Fax remains a crucial part of business operations in key industries like healthcare and financial services. But it’s no longer your grandparents’ fax. Gone are the days of paper and machines. Fax is now digital and cloud-based. We’re going behind-the-scenes with the team inventing the future of fax. We caught up with Jill Holowach, Lead Product Manager for OpenText™ Fax2Mail™, to get her thoughts on the industry.
How did your career begin? What was your journey to product management and to OpenText?
I started in 1994 with Xpedite Systems Inc in customer service. I started in customer service answering phones and then moved into technical support where I became a supervisor. For a brief time, I moved into corporate training and business analysis then back into the support realm. I became a manager of customer advocates, an arm of support that dealt with very large transactional customers. I moved to the XMedius acquisition leading the support team for a year and then a little over a year ago I moved into product management. I have a deep, technical knowledge of the products – I understand Fax2Mail because I was around when it launched. I’ve been part of the cloud before the cloud was the cloud.
What excites you about fax? Why is it so critical?
Fax is a very unique product. It is simple. You receive status receipts for verification. You can scan paper documents and use OCR (optical character recognition) to gather details without human intervention.
Why does fax have such longevity?
It’s safe, it’s secure and it gets where it needs to go. When you send an email, you can’t guarantee someone gets it. With SMS, you don’t really know, it’s up to the aggregators. With fax, you get a notice it’s delivered. It’s that safety net for a lot of business solutions. In healthcare and financial services, it’s getting paper documents into digital workflows. Fax is around and it’s going to stay. It’s going to be that one thing that keeps ticking year after year.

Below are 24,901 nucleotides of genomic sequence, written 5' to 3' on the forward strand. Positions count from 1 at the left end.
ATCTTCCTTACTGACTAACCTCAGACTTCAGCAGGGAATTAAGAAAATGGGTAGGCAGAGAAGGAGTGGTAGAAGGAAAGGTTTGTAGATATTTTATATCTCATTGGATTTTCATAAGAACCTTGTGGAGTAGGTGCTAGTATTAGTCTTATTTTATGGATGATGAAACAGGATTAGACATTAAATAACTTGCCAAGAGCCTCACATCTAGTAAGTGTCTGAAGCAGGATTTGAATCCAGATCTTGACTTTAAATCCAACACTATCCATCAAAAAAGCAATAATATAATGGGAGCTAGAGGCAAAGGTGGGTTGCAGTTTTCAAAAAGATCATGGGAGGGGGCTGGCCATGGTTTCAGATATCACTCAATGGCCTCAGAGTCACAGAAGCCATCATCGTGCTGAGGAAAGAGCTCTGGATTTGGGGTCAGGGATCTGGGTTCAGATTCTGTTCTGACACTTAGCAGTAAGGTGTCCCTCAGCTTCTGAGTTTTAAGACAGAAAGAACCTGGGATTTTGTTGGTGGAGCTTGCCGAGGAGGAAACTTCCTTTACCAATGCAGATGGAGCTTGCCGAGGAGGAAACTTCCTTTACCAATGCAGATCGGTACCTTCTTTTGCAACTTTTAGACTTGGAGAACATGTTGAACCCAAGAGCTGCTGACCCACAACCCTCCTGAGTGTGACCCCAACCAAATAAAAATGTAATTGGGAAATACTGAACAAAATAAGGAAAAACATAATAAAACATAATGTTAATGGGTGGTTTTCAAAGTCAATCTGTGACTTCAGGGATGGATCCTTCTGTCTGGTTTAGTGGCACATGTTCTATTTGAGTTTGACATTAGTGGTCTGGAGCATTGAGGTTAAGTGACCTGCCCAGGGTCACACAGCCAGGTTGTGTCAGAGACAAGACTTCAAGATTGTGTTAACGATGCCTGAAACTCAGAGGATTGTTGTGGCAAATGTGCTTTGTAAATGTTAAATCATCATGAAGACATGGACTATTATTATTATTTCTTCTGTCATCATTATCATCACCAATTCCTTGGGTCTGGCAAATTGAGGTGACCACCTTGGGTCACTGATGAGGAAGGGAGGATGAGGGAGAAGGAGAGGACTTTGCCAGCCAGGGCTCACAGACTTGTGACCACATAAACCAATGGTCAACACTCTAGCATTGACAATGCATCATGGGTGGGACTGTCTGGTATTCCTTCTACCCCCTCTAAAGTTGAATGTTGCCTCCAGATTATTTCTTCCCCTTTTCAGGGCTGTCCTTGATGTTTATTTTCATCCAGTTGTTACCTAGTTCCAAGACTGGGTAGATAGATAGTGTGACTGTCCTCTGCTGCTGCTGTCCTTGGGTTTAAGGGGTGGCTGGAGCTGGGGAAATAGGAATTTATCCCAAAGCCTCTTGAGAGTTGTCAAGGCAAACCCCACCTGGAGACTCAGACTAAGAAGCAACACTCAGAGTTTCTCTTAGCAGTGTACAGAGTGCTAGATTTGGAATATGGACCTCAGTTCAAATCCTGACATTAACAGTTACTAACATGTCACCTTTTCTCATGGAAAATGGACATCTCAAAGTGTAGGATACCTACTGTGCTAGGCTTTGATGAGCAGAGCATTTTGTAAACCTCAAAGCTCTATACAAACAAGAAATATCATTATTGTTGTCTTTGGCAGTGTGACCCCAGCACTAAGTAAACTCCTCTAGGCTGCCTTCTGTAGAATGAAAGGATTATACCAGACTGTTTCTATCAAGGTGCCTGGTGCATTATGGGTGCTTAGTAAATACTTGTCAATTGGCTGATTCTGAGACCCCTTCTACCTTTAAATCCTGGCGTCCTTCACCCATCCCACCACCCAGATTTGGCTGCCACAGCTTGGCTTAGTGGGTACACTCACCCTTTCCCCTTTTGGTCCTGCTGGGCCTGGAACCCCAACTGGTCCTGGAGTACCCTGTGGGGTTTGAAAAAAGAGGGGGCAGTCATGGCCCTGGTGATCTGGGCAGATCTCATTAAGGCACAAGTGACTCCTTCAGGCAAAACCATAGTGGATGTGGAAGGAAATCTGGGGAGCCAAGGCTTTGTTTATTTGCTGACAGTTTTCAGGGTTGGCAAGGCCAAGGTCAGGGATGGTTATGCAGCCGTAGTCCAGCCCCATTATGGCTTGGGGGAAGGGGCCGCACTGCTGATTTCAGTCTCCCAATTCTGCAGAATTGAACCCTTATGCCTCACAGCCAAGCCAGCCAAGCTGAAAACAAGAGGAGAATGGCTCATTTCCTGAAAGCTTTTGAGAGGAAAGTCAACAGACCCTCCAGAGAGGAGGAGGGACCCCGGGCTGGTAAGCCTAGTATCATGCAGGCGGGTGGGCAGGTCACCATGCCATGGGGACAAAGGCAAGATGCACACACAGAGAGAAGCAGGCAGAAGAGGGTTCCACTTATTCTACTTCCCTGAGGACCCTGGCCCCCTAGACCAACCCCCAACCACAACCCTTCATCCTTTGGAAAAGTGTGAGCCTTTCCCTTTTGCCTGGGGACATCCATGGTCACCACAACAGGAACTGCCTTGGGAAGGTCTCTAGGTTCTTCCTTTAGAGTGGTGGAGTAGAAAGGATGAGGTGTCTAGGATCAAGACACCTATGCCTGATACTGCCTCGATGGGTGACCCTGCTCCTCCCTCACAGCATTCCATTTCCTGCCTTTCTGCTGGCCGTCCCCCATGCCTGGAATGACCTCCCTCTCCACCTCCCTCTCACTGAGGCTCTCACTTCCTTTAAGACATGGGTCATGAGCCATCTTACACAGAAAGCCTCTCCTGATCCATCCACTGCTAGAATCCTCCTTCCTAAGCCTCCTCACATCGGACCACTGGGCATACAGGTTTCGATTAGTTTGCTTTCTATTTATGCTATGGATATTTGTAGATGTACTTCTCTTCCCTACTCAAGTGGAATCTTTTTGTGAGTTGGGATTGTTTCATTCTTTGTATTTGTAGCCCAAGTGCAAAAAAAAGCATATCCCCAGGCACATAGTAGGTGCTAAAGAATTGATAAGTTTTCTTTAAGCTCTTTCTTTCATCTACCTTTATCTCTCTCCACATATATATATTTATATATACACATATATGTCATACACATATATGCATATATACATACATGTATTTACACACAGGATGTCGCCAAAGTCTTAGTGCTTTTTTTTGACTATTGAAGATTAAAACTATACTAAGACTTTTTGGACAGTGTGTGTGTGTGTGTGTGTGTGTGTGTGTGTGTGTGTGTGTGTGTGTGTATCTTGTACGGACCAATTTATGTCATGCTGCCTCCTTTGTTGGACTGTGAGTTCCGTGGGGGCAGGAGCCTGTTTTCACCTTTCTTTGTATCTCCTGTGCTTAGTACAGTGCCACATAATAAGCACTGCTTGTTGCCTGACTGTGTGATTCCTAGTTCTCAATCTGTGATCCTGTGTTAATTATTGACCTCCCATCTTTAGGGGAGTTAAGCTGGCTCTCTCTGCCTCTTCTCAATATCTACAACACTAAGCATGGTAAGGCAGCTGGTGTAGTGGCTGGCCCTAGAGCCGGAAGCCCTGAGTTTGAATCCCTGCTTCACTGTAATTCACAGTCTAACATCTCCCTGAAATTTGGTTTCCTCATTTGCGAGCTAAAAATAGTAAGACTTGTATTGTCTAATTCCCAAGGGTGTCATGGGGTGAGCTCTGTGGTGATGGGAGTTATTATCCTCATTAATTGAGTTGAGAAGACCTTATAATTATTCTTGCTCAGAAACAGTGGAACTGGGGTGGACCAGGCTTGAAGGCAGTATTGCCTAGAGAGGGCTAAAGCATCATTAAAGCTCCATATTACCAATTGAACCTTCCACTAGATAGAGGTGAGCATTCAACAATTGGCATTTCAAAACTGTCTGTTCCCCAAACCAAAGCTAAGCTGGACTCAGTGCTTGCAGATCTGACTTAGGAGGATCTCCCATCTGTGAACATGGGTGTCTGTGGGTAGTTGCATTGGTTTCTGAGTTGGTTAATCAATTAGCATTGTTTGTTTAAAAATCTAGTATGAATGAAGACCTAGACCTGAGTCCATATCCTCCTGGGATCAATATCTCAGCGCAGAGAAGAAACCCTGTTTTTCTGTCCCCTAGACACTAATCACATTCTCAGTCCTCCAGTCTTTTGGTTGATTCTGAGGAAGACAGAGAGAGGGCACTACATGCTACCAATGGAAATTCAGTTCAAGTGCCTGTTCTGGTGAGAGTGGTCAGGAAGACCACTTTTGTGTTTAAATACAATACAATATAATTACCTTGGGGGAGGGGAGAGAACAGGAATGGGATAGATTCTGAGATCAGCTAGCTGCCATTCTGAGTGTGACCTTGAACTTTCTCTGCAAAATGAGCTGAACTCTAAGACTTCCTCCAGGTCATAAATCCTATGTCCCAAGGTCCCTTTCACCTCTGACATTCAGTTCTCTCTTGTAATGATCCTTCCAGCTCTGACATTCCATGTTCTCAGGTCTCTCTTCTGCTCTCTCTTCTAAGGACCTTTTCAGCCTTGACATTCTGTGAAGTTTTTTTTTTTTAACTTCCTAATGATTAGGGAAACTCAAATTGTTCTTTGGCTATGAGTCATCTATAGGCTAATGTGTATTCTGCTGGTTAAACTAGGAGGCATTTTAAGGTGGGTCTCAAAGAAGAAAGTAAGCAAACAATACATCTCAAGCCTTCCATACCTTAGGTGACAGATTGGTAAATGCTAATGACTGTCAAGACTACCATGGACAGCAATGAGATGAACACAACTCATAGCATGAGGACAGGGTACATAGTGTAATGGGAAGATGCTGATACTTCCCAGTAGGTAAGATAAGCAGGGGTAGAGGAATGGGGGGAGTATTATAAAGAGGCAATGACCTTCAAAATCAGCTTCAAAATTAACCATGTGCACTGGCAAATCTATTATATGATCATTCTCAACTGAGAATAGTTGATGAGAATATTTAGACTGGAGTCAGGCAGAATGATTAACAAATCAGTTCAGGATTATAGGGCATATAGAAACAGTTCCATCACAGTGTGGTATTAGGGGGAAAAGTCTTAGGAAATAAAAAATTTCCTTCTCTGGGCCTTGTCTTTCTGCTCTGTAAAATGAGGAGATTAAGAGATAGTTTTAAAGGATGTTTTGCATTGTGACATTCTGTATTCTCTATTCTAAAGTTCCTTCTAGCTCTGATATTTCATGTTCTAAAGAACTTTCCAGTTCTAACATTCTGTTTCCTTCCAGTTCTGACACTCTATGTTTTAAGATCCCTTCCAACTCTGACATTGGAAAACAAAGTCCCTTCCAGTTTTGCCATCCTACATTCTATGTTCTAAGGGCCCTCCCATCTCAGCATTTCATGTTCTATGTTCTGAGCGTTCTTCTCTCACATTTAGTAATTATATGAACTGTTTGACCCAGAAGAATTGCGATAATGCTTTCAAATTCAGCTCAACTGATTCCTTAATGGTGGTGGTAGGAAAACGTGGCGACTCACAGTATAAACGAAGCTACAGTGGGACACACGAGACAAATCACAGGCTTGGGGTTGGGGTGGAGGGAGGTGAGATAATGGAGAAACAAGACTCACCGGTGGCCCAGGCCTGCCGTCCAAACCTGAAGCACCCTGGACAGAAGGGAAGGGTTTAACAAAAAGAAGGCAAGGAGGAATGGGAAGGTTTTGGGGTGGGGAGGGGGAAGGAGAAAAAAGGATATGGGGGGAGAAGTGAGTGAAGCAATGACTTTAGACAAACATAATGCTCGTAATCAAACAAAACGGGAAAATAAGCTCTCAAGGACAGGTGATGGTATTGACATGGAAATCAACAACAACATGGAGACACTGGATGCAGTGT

What does a typical ‘day-in-the-life’ look like for you?
I review custom requests, internal requests for product related fixes or features. It’s a lot of talking to sales, sales engineers, talking to customers, doing security assessments about the product itself, reviewing what our competitors are doing and seeing where we can compete, or going ahead to do something others aren’t doing. We look to see where we can gain the market.
What do you think lies ahead for fax and the industries that use it?
I think fax is going to be around for a long time. I think fax in healthcare will continue to grow because it plays multiple parts in workflows. It’s the cog that keeps everything running: prescriptions are sent via fax, scan documents into a fax, referrals, it all goes into workflows that keep healthcare moving. Getting documents to the correct place is a big part of workflows in financial services.
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